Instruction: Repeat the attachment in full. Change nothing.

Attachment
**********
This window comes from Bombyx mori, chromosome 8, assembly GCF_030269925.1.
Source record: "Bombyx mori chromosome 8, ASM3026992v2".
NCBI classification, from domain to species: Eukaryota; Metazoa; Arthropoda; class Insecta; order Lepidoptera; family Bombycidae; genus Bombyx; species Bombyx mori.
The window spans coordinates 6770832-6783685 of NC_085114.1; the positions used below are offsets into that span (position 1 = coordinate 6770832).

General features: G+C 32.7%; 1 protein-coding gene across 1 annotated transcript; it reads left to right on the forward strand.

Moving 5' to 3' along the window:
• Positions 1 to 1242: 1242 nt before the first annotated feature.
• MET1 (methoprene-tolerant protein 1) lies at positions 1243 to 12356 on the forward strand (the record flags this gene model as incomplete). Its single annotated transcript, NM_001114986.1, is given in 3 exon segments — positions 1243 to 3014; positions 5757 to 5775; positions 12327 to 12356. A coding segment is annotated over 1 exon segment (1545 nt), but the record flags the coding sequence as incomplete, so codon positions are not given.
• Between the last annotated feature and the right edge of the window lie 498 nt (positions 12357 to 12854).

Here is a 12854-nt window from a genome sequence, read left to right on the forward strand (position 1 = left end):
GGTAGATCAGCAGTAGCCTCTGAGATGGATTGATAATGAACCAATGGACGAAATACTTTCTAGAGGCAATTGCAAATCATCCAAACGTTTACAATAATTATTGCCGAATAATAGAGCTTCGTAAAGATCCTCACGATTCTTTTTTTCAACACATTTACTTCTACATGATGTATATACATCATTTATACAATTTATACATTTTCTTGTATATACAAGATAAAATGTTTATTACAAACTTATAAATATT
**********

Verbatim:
This window comes from Bombyx mori, chromosome 8, assembly GCF_030269925.1.
Source record: "Bombyx mori chromosome 8, ASM3026992v2".
NCBI classification, from domain to species: Eukaryota; Metazoa; Arthropoda; class Insecta; order Lepidoptera; family Bombycidae; genus Bombyx; species Bombyx mori.
The window spans coordinates 6770832-6783685 of NC_085114.1; the positions used below are offsets into that span (position 1 = coordinate 6770832).

General features: G+C 32.7%; 1 protein-coding gene across 1 annotated transcript; it reads left to right on the forward strand.

Moving 5' to 3' along the window:
• Positions 1 to 1242: 1242 nt before the first annotated feature.
• MET1 (methoprene-tolerant protein 1) lies at positions 1243 to 12356 on the forward strand (the record flags this gene model as incomplete). Its single annotated transcript, NM_001114986.1, is given in 3 exon segments — positions 1243 to 3014; positions 5757 to 5775; positions 12327 to 12356. A coding segment is annotated over 1 exon segment (1545 nt), but the record flags the coding sequence as incomplete, so codon positions are not given.
• Between the last annotated feature and the right edge of the window lie 498 nt (positions 12357 to 12854).

Here is a 12854-nt window from a genome sequence, read left to right on the forward strand (position 1 = left end):
GGTAGATCAGCAGTAGCCTCTGAGATGGATTGATAATGAACCAATGGACGAAATACTTTCTAGAGGCAATTGCAAATCATCCAAACGTTTACAATAATTATTGCCGAATAATAGAGCTTCGTAAAGATCCTCACGATTCTTTTTTTCAACACATTTACTTCTACATGATGTATATACATCATTTATACAATTTATACATTTTCTTGTATATACAAGATAAAATGTTTATTACAAACTTATAAATATT